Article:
When I recorded with my last band, we holed up in a little box on the north side of Chicago called Sentient Studio. Although most of the time we didn't have the money to pay for was spent playing Nintendo 64, an EP the likes of which we never expected materialized. To give credit where credit is due, Sentient owner/producer Mark Michalik was most of the reason the recording ended up sounding better than we'd ever expected, rather than ending up a complete piece of shit.
But I digress before I've even started.
We were pointed in the direction of Sentient Studio by now unfortunately defunct punk rockers Much the Same and early-nineties melodic punk revivalists the Swellers, both bands that we'd shared the stage with. Much the Same appeared to be starting down the road that eventually led them into extinction the night we played with them, so that relationship didn't last very long. But the Swellers kept in touch with us through lead singer, guitarist, and all-around nice guy Nick Diener. We played a handful of shows with them when they passed through our area, and we always had a blast rocking out with these guys. They were always just full of such raw energy; even in the later days when my band started sounding and looking like we were actually a band, we weren't much match for the Swellers on-stage.
So that weekend we recorded, Mark approached us during one of our many Nintendo breaks and asked if we wanted to hear the new Swellers album, which he had produced. The album came at me like a ton of bricks, a melodic and melodramatic masterpiece that took me back. Only a couple years back, but back nonetheless.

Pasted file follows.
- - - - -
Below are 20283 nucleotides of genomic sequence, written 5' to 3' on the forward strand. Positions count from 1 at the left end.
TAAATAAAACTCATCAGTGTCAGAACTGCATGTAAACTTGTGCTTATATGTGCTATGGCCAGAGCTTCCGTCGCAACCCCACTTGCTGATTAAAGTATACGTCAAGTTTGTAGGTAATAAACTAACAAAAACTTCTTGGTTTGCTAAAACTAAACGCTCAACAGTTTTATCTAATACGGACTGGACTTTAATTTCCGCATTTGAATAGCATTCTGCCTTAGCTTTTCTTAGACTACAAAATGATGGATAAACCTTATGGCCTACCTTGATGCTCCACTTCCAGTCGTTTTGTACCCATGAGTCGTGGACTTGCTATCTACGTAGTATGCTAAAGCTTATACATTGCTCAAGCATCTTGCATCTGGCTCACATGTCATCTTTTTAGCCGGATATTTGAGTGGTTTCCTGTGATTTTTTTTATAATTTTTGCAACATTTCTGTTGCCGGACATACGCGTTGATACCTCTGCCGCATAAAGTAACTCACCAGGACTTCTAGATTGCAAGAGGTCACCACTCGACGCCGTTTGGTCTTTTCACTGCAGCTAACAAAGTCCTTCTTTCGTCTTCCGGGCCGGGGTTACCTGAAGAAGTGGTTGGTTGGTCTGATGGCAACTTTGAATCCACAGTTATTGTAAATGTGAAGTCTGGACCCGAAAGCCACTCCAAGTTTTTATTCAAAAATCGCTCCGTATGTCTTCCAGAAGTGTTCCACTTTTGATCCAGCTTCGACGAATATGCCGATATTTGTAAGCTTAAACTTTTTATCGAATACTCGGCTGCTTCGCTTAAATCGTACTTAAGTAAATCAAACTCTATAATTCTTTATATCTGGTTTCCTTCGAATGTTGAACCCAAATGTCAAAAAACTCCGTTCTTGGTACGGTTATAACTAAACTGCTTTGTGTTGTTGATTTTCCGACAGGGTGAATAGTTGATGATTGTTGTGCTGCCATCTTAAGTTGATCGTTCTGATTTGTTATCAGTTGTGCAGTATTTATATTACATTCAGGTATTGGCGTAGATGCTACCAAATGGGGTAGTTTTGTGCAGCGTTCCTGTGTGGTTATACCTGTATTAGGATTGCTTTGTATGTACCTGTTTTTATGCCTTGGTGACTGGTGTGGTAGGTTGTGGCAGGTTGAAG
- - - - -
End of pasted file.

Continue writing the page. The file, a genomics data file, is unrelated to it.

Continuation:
Our guitarist Jim was the first to point it out: "Hey, these guys kind of sound like No Use For A Name." A sentiment which he later communicated to Nick Diener in more or less the same words, to which Nick replied, "Gee, I kinda hoped we sounded like us." But sound like "us" they do. Although Jim might not have phrased it how he wanted to, the Swellers have a unique style that blends elements of nineties Fat Wreck bands with the raw youthful energy that bands like Lagwagon and No Use For A Name have lacked over the years -- which is not to say that Lag and NUFAN have lost steam, but rather to point out the formulaic pattern that they're, for better or for worse, in sync with. In contrast, the Swellers are to nineties melodic punk as Say Anything is to pop-punk. Simply put: a breath of fresh air in a genre that's grown musty and lost its appeal in the wake of the evolving punk scene.
We played with a lot of awesome groups over the year and a half we were together, but I'm confident the only guys I'll really remember and stay in touch with are the Swellers. So long as they don't mind me pulling out the NUFAN reference.
Guess what? They were just named one of AP's 100 Bands You Need to Know. Your efforts are paying off, gentlemen -- and, as usual, I'm right.
Remember to pour one out for your fallen homies Much the Same. Chipotle forever. Word to your mother.
"I love you too, but I'm gonna mace you in the face!" Jason Schwartzman, The Darjeeling Limited